NIGHT SWEAT at Fringe is a confident, confusing look at what it means to sleepwalk

Michelle McCowage shows us what it's like to sleepwalk.


Kicking off my Melbourne Fringe Festival experience was Night Sweat, an avant-garde solo performance delving into different realms of human consciousness.

Simultaneously playful and depressing, writer and performer Michelle McCowage creates a funny but emotive show full of random musings on life, intertwined with bizarre re-enactments of their own sleepwalking experiences.

McCowage was already in character as we entered the room, lying flat on the ground in the middle between the rows of seats. The performance was preceded by a melodic, meditative introduction led by the set’s musician Kyle Muir, and not dissimilar to that of a sleep-inducing hypnosis video, Muir guides us to draw our attention to the present moment and our star performer settled flat on the floor, the “figure” in front of us.

The only star–besides Muir–was Michelle, who also wrote the show. The room was small and intimate, yet Night Sweat was able to transform the unassuming space into an all-encompassing sensory experience, spraying our hands with tea tree and lavender upon entry to mask the lingering smell of the restaurant we were situated right behind. The creative use of strobe lighting throughout the scenes to show the transition from waking consciousness to dreamlike–or nightmarish–state.

The show was an intimation of the human experience, intertwined with recollections of bouts of sleepwalking and niche everyday observations. McCowage fuses the sentimental and the bizarre from their own life to create an immersive production, yet with still relatable concepts (hot takes on queer literature, etc), still maintaining the most prevalent motif of their sleepwalking experiences.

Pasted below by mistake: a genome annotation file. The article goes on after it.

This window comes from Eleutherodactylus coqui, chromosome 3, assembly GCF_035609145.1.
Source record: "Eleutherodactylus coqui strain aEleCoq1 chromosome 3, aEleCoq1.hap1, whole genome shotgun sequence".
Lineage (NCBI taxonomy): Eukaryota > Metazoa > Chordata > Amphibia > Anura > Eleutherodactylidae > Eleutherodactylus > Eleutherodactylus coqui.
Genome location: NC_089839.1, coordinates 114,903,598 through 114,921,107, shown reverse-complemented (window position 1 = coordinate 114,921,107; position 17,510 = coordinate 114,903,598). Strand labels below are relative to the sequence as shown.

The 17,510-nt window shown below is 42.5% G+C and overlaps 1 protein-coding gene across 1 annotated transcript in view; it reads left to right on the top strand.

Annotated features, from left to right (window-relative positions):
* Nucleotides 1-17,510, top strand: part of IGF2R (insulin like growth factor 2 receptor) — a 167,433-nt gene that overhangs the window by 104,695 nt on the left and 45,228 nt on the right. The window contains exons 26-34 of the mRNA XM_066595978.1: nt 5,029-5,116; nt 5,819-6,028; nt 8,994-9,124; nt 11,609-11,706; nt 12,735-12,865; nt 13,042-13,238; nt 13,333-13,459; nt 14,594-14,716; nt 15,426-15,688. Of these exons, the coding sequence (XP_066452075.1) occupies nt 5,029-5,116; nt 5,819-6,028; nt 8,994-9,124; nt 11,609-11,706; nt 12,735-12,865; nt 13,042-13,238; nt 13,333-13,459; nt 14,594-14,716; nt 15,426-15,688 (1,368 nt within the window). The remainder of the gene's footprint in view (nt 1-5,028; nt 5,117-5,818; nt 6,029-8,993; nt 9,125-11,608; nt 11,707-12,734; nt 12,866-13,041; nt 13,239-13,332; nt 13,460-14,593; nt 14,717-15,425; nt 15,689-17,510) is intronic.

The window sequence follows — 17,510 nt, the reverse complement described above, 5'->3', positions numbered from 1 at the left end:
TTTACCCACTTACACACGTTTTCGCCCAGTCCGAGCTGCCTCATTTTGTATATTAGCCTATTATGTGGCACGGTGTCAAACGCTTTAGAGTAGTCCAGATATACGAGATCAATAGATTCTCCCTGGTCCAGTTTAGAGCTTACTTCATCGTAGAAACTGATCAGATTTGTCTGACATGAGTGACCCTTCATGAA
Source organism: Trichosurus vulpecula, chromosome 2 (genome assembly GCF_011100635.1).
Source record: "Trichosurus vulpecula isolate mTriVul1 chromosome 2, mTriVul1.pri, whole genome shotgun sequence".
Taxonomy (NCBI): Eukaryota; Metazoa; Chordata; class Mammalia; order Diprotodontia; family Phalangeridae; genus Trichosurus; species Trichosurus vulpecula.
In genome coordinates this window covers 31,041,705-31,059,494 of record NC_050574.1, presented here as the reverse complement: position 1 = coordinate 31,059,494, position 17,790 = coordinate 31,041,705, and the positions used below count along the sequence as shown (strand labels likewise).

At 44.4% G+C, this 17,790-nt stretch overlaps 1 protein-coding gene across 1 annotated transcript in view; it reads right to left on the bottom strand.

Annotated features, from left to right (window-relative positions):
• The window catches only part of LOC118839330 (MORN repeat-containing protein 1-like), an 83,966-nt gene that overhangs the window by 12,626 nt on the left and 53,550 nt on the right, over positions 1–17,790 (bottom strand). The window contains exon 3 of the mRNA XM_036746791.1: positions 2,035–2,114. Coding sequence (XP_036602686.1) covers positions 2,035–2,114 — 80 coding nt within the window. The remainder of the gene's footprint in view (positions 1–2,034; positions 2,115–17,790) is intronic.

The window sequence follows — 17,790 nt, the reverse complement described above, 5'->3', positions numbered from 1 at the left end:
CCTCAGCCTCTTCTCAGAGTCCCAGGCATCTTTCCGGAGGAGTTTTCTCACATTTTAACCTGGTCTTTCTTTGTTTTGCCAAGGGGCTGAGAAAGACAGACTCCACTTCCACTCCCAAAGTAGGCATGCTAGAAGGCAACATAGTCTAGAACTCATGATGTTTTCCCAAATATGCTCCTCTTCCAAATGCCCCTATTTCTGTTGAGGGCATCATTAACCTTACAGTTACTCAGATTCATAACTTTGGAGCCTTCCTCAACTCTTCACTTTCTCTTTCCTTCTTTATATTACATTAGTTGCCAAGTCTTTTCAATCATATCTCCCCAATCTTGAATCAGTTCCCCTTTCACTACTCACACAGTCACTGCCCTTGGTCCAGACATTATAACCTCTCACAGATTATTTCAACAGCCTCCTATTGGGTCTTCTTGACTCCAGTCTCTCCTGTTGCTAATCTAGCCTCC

Easily the best part of the show was McCowage. Despite limited space, they owned the makeshift stage with impressive, controlled physicality, and although technically playing themselves, showed a lot of range in their fifty-minute performance.

They had an incredibly charismatic stage presence and were able to shift the mood swiftly from light-hearted to existential–from visualising conversations with terrifying childhood icon Angela Anaconda to fondly describing visits to their grandmother’s home. The ability to command and maintain attention from the audience as the only performer is no easy feat, but they did it naturally, and well.

At the end of the show, though, I was just confused. At times I found it hard to follow: the rapid stylistic transitions from abstract poetic verse to scenes with just movement didn’t feel entirely cohesive. It felt almost unfinished, or disjointed–but on reflection, maybe that was the point. McCowage recalled being part of a research study in their youth to find a scientific explanation for their sleepwalking, but the ECG and abundance of electrodes showed nothing–I suppose, like McCowage’s vivid sleepwalking experiences, some things just don’t have concrete explanations. The show is a realistic depiction of a stream of consciousness, rapidly shifting from one subject or intangible feeling to another, without any real conclusion.

Bookended with a soothing singing number from McCowage, the show had a perfect ending. The show felt like a meditation on the nebulous nature of the human experience that, while certainly confusing and incoherent at times, was ultimately self-aware of its absurdity.

Night Sweat ran at Melbourne Fringe Festival from 4 to 8 October.

Photo was provided by show producer Liv Bell, taken by photographer Ainsley Halbmeijer.

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